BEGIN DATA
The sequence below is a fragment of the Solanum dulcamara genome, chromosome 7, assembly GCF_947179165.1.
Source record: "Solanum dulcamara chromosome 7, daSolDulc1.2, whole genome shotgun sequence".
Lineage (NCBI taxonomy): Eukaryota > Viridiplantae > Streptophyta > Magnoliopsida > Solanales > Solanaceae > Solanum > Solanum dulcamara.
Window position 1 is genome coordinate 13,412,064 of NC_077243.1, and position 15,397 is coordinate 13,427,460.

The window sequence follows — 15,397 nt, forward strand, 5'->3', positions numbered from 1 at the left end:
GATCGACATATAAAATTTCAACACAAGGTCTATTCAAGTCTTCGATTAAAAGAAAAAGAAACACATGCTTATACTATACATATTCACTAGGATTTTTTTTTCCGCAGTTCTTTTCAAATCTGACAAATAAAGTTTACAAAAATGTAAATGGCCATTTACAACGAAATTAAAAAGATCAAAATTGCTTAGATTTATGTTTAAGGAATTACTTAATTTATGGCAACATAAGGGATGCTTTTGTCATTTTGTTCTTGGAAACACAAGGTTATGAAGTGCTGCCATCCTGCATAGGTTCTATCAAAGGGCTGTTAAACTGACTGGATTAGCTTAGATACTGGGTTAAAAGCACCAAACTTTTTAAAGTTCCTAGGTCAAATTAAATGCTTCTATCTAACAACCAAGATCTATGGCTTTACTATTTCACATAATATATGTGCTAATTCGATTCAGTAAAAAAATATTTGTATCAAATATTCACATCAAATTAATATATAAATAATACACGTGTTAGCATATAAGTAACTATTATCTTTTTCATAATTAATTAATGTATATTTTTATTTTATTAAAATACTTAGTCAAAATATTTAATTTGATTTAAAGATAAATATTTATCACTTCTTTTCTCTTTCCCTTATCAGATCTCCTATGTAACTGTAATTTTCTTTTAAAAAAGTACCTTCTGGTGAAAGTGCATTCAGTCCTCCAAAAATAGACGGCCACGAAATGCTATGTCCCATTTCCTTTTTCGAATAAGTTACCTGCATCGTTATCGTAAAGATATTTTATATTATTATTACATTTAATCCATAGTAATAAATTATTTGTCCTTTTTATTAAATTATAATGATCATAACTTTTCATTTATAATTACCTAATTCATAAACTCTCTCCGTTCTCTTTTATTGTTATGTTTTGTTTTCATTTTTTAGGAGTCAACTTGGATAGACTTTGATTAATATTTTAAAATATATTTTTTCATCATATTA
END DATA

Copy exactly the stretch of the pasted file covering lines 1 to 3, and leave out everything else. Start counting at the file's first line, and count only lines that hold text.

The sequence below is a fragment of the Solanum dulcamara genome, chromosome 7, assembly GCF_947179165.1.
Source record: "Solanum dulcamara chromosome 7, daSolDulc1.2, whole genome shotgun sequence".
Lineage (NCBI taxonomy): Eukaryota > Viridiplantae > Streptophyta > Magnoliopsida > Solanales > Solanaceae > Solanum > Solanum dulcamara.